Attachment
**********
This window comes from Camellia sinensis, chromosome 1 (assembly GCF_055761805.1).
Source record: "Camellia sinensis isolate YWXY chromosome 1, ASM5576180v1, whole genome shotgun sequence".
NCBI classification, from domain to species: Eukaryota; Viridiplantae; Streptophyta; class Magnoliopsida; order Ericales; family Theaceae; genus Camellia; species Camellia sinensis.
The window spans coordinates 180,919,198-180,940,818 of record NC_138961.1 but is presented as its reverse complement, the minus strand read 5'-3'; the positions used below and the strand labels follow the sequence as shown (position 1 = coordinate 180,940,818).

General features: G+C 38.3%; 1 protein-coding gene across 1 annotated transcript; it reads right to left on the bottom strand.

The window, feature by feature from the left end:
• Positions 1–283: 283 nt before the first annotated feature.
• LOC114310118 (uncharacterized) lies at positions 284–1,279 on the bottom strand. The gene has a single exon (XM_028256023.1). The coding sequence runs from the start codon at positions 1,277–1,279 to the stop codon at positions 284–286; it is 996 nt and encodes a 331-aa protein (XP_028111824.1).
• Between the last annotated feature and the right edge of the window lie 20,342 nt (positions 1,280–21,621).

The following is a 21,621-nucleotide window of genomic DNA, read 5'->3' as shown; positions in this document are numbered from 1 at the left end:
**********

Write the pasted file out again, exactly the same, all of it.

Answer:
This window comes from Camellia sinensis, chromosome 1 (assembly GCF_055761805.1).
Source record: "Camellia sinensis isolate YWXY chromosome 1, ASM5576180v1, whole genome shotgun sequence".
NCBI classification, from domain to species: Eukaryota; Viridiplantae; Streptophyta; class Magnoliopsida; order Ericales; family Theaceae; genus Camellia; species Camellia sinensis.
The window spans coordinates 180,919,198-180,940,818 of record NC_138961.1 but is presented as its reverse complement, the minus strand read 5'-3'; the positions used below and the strand labels follow the sequence as shown (position 1 = coordinate 180,940,818).

General features: G+C 38.3%; 1 protein-coding gene across 1 annotated transcript; it reads right to left on the bottom strand.

The window, feature by feature from the left end:
• Positions 1–283: 283 nt before the first annotated feature.
• LOC114310118 (uncharacterized) lies at positions 284–1,279 on the bottom strand. The gene has a single exon (XM_028256023.1). The coding sequence runs from the start codon at positions 1,277–1,279 to the stop codon at positions 284–286; it is 996 nt and encodes a 331-aa protein (XP_028111824.1).
• Between the last annotated feature and the right edge of the window lie 20,342 nt (positions 1,280–21,621).

The following is a 21,621-nucleotide window of genomic DNA, read 5'->3' as shown; positions in this document are numbered from 1 at the left end: